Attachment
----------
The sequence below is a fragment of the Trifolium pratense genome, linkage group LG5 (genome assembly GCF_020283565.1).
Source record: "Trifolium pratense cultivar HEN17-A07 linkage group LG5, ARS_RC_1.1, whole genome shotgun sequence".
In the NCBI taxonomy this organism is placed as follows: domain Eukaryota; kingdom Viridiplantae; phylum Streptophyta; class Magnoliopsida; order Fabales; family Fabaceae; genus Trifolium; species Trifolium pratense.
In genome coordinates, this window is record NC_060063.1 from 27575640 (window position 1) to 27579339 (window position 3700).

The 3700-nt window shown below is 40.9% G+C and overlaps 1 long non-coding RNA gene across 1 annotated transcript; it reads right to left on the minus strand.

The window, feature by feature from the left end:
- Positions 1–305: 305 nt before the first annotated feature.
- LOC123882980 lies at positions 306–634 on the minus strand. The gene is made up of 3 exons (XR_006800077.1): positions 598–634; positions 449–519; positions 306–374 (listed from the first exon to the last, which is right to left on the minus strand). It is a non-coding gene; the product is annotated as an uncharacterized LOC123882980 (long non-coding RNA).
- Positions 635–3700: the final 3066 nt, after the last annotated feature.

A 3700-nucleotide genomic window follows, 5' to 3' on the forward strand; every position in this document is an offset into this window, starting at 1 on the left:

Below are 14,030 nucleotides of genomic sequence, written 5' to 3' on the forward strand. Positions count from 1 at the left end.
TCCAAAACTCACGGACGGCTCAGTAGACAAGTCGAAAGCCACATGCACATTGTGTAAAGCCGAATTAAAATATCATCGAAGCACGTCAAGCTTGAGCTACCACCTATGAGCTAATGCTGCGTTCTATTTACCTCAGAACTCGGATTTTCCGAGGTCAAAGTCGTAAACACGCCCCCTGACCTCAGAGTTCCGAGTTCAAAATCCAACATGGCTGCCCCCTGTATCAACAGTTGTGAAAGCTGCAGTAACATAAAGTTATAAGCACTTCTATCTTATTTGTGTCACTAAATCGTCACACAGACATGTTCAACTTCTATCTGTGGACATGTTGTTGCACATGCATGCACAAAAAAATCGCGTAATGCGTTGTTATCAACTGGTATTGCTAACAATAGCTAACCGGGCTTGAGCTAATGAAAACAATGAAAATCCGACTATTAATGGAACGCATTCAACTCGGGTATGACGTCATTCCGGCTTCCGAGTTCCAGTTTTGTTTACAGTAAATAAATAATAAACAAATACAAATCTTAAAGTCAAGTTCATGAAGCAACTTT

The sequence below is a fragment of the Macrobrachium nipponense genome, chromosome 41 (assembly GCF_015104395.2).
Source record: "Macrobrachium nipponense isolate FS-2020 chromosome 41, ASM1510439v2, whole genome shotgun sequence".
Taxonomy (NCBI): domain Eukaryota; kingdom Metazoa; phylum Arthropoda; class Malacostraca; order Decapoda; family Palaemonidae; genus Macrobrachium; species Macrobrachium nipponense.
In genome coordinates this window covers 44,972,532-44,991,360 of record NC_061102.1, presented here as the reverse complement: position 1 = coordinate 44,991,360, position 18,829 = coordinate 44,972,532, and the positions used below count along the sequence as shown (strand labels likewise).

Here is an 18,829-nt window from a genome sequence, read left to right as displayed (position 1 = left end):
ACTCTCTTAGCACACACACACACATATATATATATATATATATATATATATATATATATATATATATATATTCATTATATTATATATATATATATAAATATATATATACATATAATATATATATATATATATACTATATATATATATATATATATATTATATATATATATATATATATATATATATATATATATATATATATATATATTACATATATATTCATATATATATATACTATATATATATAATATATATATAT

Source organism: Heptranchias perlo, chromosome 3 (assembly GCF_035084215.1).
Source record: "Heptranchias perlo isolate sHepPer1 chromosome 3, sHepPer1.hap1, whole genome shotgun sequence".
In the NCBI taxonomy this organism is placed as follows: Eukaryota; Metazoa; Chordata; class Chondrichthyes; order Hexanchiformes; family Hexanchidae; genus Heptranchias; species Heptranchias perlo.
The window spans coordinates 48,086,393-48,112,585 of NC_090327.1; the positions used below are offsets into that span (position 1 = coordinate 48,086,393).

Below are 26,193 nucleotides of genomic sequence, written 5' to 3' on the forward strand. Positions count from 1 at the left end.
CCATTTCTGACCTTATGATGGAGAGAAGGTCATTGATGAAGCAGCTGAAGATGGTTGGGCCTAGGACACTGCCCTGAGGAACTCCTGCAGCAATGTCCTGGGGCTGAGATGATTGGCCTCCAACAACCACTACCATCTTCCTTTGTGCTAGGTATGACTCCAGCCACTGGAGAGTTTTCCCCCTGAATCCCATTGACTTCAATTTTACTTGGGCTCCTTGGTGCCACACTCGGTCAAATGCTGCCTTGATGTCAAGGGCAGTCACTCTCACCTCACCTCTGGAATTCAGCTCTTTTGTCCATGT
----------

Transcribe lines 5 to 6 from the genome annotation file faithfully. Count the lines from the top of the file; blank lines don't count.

The 3700-nt window shown below is 40.9% G+C and overlaps 1 long non-coding RNA gene across 1 annotated transcript; it reads right to left on the minus strand.

The window, feature by feature from the left end: